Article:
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Rolls-Royce could tap Airbus to secure spare Trents

Airbus says it is prepared to supply Rolls-Royce Trent 900 engines from A380s on its production line to operators that require replacements following mandated inspections.

Toulouse says replacement engines could be sourced from the Rolls-Royce production line, airlines' spares or Airbus assembly lines, explaining: "Airbus is supporting Rolls-Royce and the customers when requested to do so, by demounting engines from the customer's production aircraft in Toulouse and Hamburg."

An uncontained failure aboard a Trent 900-powered Qantas A380 on 4 November led the European Aviation Safety Agency to issue an airworthiness directive, ordering carriers to conduct extended ground-idle runs with the engine and inspect both the low-pressure turbine blades and the high and intermediate pressure structures.

Rolls-Royce subsequently revealed that the failure of "a specific component" in the turbine section had led to the oil fire that destroyed the Qantas Trent 900, without specifying the nature of the component. "Our process of inspection will continue and will be supplemented by the replacement of the relevant module according to an agreed programme," it said on 12 November.

A380 production, Airbus
 © Airbus

Airbus says it is "working with our customers and with Rolls-Royce to put in place a solution to minimise disruption and to get their A380s back in operation as soon as possible", adding: "Every situation is handled on a case-by-case basis."

If a replacement engine is needed, the airframer "will choose one from an aircraft in production with a delivery date as far ahead as possible in order to minimise the impact on delivery schedules and avoid any change to delivery numbers".

However, Airbus would have to carry the checks mandated by the EASA airworthiness directive and a preceding R-R service bulletin before putting such a replacement into service, since these regulations are also applicable to the powerplants of A380s in final assembly.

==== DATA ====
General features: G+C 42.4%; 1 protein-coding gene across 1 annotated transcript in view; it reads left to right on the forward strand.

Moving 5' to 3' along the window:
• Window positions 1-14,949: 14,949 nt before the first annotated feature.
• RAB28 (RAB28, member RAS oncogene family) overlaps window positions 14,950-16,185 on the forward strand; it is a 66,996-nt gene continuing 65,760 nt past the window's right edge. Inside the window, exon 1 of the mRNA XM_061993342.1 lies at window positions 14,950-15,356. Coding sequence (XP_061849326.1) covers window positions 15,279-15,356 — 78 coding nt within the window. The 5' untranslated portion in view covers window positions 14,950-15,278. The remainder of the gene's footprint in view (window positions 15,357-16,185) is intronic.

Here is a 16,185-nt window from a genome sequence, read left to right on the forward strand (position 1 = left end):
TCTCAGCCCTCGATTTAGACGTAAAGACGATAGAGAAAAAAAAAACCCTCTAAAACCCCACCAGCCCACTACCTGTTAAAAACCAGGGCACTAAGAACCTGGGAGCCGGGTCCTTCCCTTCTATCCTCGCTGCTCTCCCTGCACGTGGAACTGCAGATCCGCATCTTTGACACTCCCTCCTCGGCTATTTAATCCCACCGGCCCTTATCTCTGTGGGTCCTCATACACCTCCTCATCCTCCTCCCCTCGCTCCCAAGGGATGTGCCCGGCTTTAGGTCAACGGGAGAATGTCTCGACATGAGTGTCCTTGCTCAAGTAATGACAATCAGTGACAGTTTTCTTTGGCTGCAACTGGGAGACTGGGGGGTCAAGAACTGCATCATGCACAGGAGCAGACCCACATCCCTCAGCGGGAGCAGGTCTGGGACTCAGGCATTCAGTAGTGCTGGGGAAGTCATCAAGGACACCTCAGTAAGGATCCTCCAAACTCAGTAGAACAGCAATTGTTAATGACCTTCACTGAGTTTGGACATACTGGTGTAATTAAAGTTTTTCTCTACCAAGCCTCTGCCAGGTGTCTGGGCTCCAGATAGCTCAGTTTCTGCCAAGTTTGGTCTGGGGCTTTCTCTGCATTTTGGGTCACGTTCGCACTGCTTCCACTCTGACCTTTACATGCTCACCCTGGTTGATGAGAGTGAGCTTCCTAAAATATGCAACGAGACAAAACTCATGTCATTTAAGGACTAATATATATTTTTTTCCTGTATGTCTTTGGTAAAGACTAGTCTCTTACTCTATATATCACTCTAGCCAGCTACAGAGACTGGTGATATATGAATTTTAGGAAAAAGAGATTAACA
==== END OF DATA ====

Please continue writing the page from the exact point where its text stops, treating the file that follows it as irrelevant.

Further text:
"The Rolls-Royce inspections are ongoing, so the number of engines that may or may not need changing is in fact not yet fully determined," says Airbus, which adds that R-R "will supply the airlines directly with any replacement engines which they agree are needed".

During a results briefing on 12 November, Airbus owner EADS revealed that the airframer needed to deliver four more A380s this year - three of them Trent-powered - to meet a target of 20 aircraft originally outlined. The following week, at Airshow China, Airbus China president Laurence Barron said he did not "at this stage" anticipate any delays to China Southern Airlines' five Trent 900-powered A380s, the first of which is due to enter the carrier's fleet in mid-2011.

The Australian Transport Safety Bureau is investigating the Qantas uncontained failure of 4 November and has sent information from the flight-data recorder to the aircraft and engine manufacturers.

However, cockpit voice recorder audio from the time of the engine failure could be retrieved, having been overwritten because the adjacent engine could not be shut down after the aircraft's landing in Singapore and so continued to provide power to the recorder. The engine itself was sent to an engineering facility for technical inspection.

Rolls-Royce has declined to add to its statement of 12 November.

  • Additional reporting by David Kaminski-Morrow, Jon Ostrower
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